Likewise, in ME/CFS the phase II Synergy trial combining methylphenidate and mitochondrial nutrients seemed to be a lock before it, too, failed to meet its primary endpoint. The unusually high placebo effects suggested there may be quite a few ways to fail a clinical trial.
Brincidofovir and Chimerix are still around, but the same might not be true for TNX-102 and Tonix. Tonix hoped to move forward with PTSD trials, but the company’s huge stock price plummet and the need to raise a large amount of money for PTSD trials make that possibility unlikely.
It would be a shame to lose this drug entirely. A successful PTSD trial would make TNX-102 – which surely must help some FM patients – available off-label.
It’s a tough world out there in the drug approval business.
One Down – Four to Go.
Meanwhile, we have at least four more drug possibilities exist.
Tonix apparently went all in on its 500-person TNX-102 trial, but the Mirogabalin trial is something else. Produced by the huge Japanese pharmaceutical company, Daiichi Sankyo, the FM mirogabalin trial numbers no less than 1,000 participants.
Mirogabalin, a calcium channel blocker, is the latest attempt by a pharmaceutical company to capitalize on the Neurontin / Lyrica line of drugs. Mirogabalin’s big potential plus is its ability to stop the transmission of pain signals without producing the side effects seen in Lyrica. It’s able to do this by selectively binding to a particular section of the calcium channels that transmit pain.
Considerably lower dropout rates in the 450-person phase II trial mirogabalin (18%) than for Lyrica (27%) suggest Daiichi Sankyo may be onto something. Completion of the drug trial, which is filled up, is expected in March 2017.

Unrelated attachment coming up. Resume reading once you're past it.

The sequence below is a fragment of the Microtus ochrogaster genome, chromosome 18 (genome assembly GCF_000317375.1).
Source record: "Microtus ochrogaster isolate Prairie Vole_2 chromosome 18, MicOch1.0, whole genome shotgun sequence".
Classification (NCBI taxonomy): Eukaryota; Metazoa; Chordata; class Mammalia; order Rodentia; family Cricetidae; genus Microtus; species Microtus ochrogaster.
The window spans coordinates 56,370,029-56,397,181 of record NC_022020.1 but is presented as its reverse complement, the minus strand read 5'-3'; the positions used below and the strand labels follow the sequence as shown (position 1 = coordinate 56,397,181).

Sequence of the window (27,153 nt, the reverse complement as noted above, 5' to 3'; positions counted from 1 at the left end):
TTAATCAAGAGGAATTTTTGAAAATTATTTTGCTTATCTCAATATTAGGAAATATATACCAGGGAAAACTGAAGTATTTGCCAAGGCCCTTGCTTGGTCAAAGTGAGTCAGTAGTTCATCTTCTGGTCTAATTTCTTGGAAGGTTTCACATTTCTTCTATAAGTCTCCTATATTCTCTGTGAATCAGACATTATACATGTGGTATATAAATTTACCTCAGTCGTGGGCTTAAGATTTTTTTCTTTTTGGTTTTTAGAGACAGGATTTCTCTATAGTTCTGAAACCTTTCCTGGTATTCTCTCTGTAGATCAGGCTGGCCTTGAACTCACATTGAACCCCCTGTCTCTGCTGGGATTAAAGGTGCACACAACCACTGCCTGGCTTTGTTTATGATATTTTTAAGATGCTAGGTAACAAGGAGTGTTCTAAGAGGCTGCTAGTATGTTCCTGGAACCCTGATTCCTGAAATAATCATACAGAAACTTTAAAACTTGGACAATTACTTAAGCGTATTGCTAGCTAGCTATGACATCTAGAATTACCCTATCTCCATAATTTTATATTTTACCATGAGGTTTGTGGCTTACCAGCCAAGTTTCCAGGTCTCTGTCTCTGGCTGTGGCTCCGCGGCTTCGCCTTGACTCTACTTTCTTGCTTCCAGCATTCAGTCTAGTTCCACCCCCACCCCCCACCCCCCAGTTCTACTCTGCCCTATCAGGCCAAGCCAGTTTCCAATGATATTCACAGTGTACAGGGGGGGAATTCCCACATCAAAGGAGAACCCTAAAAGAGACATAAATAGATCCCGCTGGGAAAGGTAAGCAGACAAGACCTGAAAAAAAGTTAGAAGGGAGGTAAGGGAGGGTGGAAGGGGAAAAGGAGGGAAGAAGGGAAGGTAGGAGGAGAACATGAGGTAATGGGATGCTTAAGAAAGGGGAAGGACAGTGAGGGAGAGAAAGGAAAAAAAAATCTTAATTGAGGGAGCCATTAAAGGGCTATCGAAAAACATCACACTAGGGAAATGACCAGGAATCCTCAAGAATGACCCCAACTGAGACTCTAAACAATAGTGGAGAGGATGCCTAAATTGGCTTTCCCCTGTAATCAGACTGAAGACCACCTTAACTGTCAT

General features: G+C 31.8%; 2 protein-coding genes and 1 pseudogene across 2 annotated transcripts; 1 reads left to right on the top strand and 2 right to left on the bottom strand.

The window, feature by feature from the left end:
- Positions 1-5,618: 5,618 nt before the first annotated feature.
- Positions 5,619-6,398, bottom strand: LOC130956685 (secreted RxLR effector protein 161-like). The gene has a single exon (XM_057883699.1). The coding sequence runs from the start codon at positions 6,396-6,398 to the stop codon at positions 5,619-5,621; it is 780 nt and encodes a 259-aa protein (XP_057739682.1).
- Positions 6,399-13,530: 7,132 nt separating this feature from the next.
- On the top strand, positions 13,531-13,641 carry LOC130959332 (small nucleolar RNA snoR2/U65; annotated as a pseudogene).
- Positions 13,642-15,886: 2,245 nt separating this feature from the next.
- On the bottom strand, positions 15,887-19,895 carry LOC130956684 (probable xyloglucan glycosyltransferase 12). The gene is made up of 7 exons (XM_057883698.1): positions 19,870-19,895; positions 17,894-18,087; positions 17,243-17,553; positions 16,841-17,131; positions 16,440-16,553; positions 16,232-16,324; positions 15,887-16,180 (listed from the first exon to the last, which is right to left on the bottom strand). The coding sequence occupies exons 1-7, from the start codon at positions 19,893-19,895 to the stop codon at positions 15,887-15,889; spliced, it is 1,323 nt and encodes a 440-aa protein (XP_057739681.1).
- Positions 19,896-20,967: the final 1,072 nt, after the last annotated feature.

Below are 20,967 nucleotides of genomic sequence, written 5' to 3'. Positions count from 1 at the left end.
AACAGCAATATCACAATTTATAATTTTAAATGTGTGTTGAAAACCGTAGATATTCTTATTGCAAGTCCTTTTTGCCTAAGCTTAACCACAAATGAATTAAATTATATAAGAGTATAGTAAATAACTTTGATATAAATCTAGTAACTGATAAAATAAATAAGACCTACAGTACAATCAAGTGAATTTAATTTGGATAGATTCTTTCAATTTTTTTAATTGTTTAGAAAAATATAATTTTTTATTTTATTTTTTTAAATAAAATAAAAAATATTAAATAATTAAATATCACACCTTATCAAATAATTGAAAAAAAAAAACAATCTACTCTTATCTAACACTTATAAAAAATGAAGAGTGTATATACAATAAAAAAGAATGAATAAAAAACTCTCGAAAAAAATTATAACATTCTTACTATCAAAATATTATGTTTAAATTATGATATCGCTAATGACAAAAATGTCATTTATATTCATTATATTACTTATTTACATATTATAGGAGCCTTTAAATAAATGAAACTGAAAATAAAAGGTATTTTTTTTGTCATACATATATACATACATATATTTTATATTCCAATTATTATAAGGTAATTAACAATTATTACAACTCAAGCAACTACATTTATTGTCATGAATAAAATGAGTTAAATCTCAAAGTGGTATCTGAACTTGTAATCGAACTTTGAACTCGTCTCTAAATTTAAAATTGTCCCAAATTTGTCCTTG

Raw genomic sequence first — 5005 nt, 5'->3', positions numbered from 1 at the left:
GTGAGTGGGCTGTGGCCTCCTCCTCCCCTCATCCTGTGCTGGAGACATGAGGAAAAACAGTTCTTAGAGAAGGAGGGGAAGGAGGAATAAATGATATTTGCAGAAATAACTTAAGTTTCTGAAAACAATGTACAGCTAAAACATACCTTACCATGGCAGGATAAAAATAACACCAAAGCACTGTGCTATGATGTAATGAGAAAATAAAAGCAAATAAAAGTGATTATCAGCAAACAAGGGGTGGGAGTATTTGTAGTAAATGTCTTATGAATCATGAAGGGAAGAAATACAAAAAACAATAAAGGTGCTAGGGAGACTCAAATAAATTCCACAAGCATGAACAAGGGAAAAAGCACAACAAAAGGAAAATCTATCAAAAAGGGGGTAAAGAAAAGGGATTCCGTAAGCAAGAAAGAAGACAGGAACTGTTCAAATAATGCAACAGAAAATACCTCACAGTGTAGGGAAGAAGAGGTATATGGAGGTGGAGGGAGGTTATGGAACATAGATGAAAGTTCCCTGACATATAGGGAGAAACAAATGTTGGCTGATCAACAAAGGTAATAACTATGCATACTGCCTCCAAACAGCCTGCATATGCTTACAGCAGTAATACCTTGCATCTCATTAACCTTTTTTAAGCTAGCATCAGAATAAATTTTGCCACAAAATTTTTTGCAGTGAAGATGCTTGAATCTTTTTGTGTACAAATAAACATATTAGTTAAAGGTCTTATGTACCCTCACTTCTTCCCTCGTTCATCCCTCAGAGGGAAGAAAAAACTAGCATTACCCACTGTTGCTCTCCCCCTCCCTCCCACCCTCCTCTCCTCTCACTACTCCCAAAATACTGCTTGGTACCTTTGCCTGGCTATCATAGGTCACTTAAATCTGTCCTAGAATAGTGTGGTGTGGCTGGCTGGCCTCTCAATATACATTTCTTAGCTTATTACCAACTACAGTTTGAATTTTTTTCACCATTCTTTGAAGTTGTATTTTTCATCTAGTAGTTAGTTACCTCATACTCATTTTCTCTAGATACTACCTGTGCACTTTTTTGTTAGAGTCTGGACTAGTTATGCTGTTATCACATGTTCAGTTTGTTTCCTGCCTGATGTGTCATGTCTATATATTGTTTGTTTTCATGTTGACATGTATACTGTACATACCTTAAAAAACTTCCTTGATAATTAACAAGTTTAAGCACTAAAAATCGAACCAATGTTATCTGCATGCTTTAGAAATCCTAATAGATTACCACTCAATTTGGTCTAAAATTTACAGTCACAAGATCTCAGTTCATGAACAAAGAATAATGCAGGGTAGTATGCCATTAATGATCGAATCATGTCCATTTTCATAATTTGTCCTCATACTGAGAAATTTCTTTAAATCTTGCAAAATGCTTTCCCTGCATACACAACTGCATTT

Time-Release Form of Lyrica and TD-9855
Two other possibilities are a time-release formulation of Lyrica and TD-9855, a norepinephrine serotonin and reuptake inhibitor. The time-release form of Lyrica would add some convenience but not much more, and the history of NSRIs in FM is not particularly encouraging. Plus, no T-9855 Phase 3 trials are under way.
Pridgen’s Antiviral Approach to Fibromyalgia
Dr. Pridgen’s novel approach to fibromyalgia involving an antiviral drug (Famvir) and an anti-inflammatory drug with antiviral properties (Celebrex) could upend decades of thinking on FM. The Phase 2 trial was moderately successful, but Pridgen believes the next trial using better dosing will get better results. Pridgen’s currently raising funds for a Phase 3 trial. Expect a more detailed update on Pridgen’s progress soon.
These drugs present just some of the possibilities that may become available in the next four or five years. People with FM can benefit from drugs not approved for FM and other pain drugs are being assessed. Plus, non-drug trials including several brain stimulation trials, a trial using the Bemer device, a passive heating trial and others are underway in FM.
About the Author: ProHealth is pleased to share information from Cort Johnson. Cort has had myalgic encephalomyelitis /chronic fatigue syndrome for over 30 years. The founder of Phoenix Rising and Health Rising, he has contributed hundreds of blogs on chronic fatigue syndrome, fibromyalgia and their allied disorders over the past 10 years. Find more of Cort’s and other bloggers’ work at Health Rising.